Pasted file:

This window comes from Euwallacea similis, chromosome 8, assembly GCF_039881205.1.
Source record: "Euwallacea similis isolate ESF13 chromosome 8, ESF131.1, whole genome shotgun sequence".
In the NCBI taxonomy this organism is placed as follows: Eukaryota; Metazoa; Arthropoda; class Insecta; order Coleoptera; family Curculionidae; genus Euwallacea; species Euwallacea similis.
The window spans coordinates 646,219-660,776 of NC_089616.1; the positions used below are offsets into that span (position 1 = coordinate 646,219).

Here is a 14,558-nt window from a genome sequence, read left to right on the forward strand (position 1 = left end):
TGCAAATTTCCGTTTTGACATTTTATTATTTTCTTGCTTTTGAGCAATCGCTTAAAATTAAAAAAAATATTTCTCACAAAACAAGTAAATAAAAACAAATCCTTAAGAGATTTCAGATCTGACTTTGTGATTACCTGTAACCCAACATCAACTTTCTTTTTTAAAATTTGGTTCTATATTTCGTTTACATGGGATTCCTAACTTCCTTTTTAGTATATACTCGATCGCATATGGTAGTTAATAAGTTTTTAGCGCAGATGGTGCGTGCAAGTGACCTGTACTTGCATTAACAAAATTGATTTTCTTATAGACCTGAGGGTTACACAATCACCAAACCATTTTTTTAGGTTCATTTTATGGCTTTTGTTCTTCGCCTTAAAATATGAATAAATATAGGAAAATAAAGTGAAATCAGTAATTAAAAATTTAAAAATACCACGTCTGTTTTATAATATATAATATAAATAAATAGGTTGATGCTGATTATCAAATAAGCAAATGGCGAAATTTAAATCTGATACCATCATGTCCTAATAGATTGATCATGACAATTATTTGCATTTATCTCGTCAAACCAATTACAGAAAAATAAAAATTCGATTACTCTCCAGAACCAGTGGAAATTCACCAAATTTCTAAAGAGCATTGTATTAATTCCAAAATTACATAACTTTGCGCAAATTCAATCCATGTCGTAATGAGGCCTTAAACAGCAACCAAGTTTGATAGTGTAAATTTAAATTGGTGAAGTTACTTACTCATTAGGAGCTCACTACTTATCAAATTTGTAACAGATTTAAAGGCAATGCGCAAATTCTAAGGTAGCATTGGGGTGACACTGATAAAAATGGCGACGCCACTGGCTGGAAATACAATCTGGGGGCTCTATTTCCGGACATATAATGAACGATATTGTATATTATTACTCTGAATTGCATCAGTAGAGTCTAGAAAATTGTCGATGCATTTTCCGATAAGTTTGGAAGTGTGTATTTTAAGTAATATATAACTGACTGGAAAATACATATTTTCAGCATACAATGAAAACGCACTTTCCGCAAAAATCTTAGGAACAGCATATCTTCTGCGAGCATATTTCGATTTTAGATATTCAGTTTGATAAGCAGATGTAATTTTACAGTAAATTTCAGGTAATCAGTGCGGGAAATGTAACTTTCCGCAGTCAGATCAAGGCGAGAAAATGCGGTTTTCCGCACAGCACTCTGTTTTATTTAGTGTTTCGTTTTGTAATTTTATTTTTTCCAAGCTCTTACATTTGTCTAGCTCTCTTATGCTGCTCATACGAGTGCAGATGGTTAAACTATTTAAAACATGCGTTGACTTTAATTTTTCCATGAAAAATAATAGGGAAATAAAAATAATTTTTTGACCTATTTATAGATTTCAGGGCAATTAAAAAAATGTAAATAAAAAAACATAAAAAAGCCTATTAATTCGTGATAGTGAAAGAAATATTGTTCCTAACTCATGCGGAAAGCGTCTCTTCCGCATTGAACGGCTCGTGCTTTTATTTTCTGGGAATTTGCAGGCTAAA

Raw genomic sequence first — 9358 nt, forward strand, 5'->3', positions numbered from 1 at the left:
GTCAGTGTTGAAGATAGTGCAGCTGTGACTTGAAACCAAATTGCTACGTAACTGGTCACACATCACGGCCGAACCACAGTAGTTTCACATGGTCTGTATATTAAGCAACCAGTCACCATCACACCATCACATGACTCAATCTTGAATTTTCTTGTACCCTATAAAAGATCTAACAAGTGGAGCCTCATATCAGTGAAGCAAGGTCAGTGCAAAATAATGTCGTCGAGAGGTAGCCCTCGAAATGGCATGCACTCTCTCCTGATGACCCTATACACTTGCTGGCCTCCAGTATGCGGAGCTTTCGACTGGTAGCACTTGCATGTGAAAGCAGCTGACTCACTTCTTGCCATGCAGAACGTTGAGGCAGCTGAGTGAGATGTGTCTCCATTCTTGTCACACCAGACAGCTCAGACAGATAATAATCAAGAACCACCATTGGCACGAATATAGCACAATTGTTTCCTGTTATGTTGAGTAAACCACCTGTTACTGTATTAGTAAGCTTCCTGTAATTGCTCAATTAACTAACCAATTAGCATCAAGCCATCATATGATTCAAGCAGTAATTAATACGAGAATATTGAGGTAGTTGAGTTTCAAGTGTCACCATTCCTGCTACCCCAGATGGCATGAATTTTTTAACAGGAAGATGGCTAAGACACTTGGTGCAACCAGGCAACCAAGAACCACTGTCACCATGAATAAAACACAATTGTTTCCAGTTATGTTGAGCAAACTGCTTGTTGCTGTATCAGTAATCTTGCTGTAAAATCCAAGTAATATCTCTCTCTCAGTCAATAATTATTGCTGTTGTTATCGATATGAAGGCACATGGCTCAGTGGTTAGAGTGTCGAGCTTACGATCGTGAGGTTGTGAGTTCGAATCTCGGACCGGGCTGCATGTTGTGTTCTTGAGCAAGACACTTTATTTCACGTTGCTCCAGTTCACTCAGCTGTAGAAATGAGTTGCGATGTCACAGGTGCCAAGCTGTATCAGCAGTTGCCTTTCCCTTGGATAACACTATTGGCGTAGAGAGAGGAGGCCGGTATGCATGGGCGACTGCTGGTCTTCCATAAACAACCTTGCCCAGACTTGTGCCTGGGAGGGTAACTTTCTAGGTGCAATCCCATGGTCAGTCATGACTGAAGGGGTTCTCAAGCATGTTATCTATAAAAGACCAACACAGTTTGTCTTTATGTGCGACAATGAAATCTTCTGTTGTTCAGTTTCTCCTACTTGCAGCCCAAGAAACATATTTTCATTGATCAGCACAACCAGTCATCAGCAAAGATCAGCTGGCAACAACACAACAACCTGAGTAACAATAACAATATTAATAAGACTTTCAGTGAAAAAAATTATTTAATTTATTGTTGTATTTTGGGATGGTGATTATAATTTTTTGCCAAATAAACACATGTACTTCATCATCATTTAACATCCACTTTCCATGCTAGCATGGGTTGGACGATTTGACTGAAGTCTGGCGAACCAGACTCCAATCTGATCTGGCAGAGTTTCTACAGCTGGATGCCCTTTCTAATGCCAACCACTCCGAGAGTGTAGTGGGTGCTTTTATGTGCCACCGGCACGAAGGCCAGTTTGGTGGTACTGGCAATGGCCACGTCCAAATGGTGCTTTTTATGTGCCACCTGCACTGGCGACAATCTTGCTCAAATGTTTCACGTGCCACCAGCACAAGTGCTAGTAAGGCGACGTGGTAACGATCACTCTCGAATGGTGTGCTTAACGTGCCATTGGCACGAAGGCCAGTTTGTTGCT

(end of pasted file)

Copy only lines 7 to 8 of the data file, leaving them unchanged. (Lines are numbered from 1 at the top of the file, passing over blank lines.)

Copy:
Raw genomic sequence first — 9358 nt, forward strand, 5'->3', positions numbered from 1 at the left:
GTCAGTGTTGAAGATAGTGCAGCTGTGACTTGAAACCAAATTGCTACGTAACTGGTCACACATCACGGCCGAACCACAGTAGTTTCACATGGTCTGTATATTAAGCAACCAGTCACCATCACACCATCACATGACTCAATCTTGAATTTTCTTGTACCCTATAAAAGATCTAACAAGTGGAGCCTCATATCAGTGAAGCAAGGTCAGTGCAAAATAATGTCGTCGAGAGGTAGCCCTCGAAATGGCATGCACTCTCTCCTGATGACCCTATACACTTGCTGGCCTCCAGTATGCGGAGCTTTCGACTGGTAGCACTTGCATGTGAAAGCAGCTGACTCACTTCTTGCCATGCAGAACGTTGAGGCAGCTGAGTGAGATGTGTCTCCATTCTTGTCACACCAGACAGCTCAGACAGATAATAATCAAGAACCACCATTGGCACGAATATAGCACAATTGTTTCCTGTTATGTTGAGTAAACCACCTGTTACTGTATTAGTAAGCTTCCTGTAATTGCTCAATTAACTAACCAATTAGCATCAAGCCATCATATGATTCAAGCAGTAATTAATACGAGAATATTGAGGTAGTTGAGTTTCAAGTGTCACCATTCCTGCTACCCCAGATGGCATGAATTTTTTAACAGGAAGATGGCTAAGACACTTGGTGCAACCAGGCAACCAAGAACCACTGTCACCATGAATAAAACACAATTGTTTCCAGTTATGTTGAGCAAACTGCTTGTTGCTGTATCAGTAATCTTGCTGTAAAATCCAAGTAATATCTCTCTCTCAGTCAATAATTATTGCTGTTGTTATCGATATGAAGGCACATGGCTCAGTGGTTAGAGTGTCGAGCTTACGATCGTGAGGTTGTGAGTTCGAATCTCGGACCGGGCTGCATGTTGTGTTCTTGAGCAAGACACTTTATTTCACGTTGCTCCAGTTCACTCAGCTGTAGAAATGAGTTGCGATGTCACAGGTGCCAAGCTGTATCAGCAGTTGCCTTTCCCTTGGATAACACTATTGGCGTAGAGAGAGGAGGCCGGTATGCATGGGCGACTGCTGGTCTTCCATAAACAACCTTGCCCAGACTTGTGCCTGGGAGGGTAACTTTCTAGGTGCAATCCCATGGTCAGTCATGACTGAAGGGGTTCTCAAGCATGTTATCTATAAAAGACCAACACAGTTTGTCTTTATGTGCGACAATGAAATCTTCTGTTGTTCAGTTTCTCCTACTTGCAGCCCAAGAAACATATTTTCATTGATCAGCACAACCAGTCATCAGCAAAGATCAGCTGGCAACAACACAACAACCTGAGTAACAATAACAATATTAATAAGACTTTCAGTGAAAAAAATTATTTAATTTATTGTTGTATTTTGGGATGGTGATTATAATTTTTTGCCAAATAAACACATGTACTTCATCATCATTTAACATCCACTTTCCATGCTAGCATGGGTTGGACGATTTGACTGAAGTCTGGCGAACCAGACTCCAATCTGATCTGGCAGAGTTTCTACAGCTGGATGCCCTTTCTAATGCCAACCACTCCGAGAGTGTAGTGGGTGCTTTTATGTGCCACCGGCACGAAGGCCAGTTTGGTGGTACTGGCAATGGCCACGTCCAAATGGTGCTTTTTATGTGCCACCTGCACTGGCGACAATCTTGCTCAAATGTTTCACGTGCCACCAGCACAAGTGCTAGTAAGGCGACGTGGTAACGATCACTCTCGAATGGTGTGCTTAACGTGCCATTGGCACGAAGGCCAGTTTGTTGCT